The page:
As the same trend of cervical disc displacement, the annulus fiber stress on herniated side from small to large was 7.40, 16.39, and 22.75 MPa in left lateral bending position, neutral position, and right lateral bending position, respectively. The distribution of annulus fibers stress in left lateral bending position was concentrated on the right posterolateral (the healthy side) of cervical disc. However, the distributions of annulus fibers stress in neutral position and right lateral bending position were both concentrated on the left posterolateral (the herniated side) of cervical disc. It suggested that the cervical disc on herniated side may be damaged with high annulus fibers stress during CSM [34]. Compared with left lateral bending position, the left posterolateral (the herniated side) of cervical disc is acted upon by larger annulus fibers stresses in neutral position and right lateral bending position, which could lead to more torsion on the herniated side and, thereby, may cause injury to the annulus fibrosus and therefore aggravation of disc herniation [3537].

The facet joint stress showed the opposite trend with the cervical disc displacement and annulus fiber stress. The maximum facet stresses at left superior cartilage of C6 were 6.88, 3.60, and 0.12 MPa in left lateral bending position, neutral position, and right lateral bending position during CSM. As we known, facet joints play a role in mechanical function which can contribute to spinal stability and load sharing between spinal columns [38, 39]. The left facet joint contact force increased in left lateral bending position, rotation to right side, or combination of both [40]. In the present study, facet stress at left superior cartilage of C6 was largest in left bending position during CSM with rotation to right side. In other words, the left facet joint sustained more mechanical loading and restricted segmental motion in left bending position with rotation to right side.

Compared with neutral position and right lateral bending position, though the forward displacement of cervical disc on herniated side was smaller in left lateral bending position, the annulus fiber stress on herniated side was declined by sharing load on the left facet joint. In summary, lateral bending to the herniated side on performing CSM for treating CDH tends to protect the cervical disc on herniated side during such manipulation. Future clinical studies are needed to verify the biomechanical effects of lateral bending position on performing CSM for treating CDH.

5. Limitations

The present study has certain shortcomings. First, the current results were based on the FE model of a healthy female who did not have cervical disc herniation. The simulation of cervical disc herniation in C5-6 segment was made by the model adjustment, but other parameters and geometry did not change from the normal FE model. The interpretation of the results should be cautious because the results were drawn from the adjusted model. Second, the loading conditions were highly idealized and could not represent the complicated condition of cervical spinal manipulation. Therefore, it should be kept in mind that the present results were driven by these assumptions. However, the results of FE analysis represent trends rather than precise values because of the necessary simplifications and assumptions concerning the geometry, material properties of the different tissues, contact behavior, and applied loads [41]. Third, the musculature’s effect on the stability of the cervical spinal was not considered in the present study. It remains to be determined how much the current findings would vary if this limitation is appropriately addressed in our future FE models.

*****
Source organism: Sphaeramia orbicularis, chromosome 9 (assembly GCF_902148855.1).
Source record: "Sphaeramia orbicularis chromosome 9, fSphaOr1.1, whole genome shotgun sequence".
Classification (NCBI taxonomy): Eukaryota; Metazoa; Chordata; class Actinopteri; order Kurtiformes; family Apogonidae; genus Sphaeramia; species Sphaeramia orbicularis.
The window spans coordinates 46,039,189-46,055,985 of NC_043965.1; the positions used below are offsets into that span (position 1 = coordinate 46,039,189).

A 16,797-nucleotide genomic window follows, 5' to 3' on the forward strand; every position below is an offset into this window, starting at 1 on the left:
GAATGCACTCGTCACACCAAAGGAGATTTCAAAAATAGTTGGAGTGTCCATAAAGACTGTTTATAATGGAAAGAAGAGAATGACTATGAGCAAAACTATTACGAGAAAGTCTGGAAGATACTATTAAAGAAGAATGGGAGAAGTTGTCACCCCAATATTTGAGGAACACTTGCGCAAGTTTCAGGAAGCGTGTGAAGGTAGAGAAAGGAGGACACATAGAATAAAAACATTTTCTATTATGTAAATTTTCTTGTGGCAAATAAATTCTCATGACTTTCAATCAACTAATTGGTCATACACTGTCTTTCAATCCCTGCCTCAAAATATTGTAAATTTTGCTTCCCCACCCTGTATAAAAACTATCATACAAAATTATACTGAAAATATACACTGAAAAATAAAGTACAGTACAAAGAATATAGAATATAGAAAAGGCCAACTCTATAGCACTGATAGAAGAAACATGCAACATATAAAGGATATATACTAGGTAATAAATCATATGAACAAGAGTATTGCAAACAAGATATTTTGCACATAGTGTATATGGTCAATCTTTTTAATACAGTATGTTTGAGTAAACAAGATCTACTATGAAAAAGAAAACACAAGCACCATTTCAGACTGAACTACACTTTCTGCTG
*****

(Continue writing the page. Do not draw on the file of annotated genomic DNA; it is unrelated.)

6. Conclusions

Compared with neutral position and right lateral bending position, though the forward displacement of cervical disc on herniated side was smaller in left lateral bending position, the annulus fiber stress on herniated side was declined by sharing load on the left facet joint. In summary, lateral bending to the herniated side on performing CSM for treating CDH tends to protect the cervical disc on herniated side. Future clinical studies are needed to verify that.

Data Availability

The data used to support the findings of this study are available from the corresponding author upon request.

Disclosure

Xuecheng Huang is the first author. Linqiang Ye, Zixian Wu, and Lichang Liang are the co-first authors.

Conflicts of Interest

The authors declare that there are no conflicts of interest regarding the publication of this paper.

Acknowledgments

This research was supported by the National Natural Science Foundation of China (Grant no. 81273871), the Application and Promotion Project of Characteristic Diagnosis and Treatment Technique of South of the Five Ridges of First Affiliated Hospital of Guangzhou University of Chinese Medicine (Grant no. 2016JY03), and the Science and Technology Planning Project of Guangdong Province (2015A020214013). The authors thank Jingmin Huang for her help in language.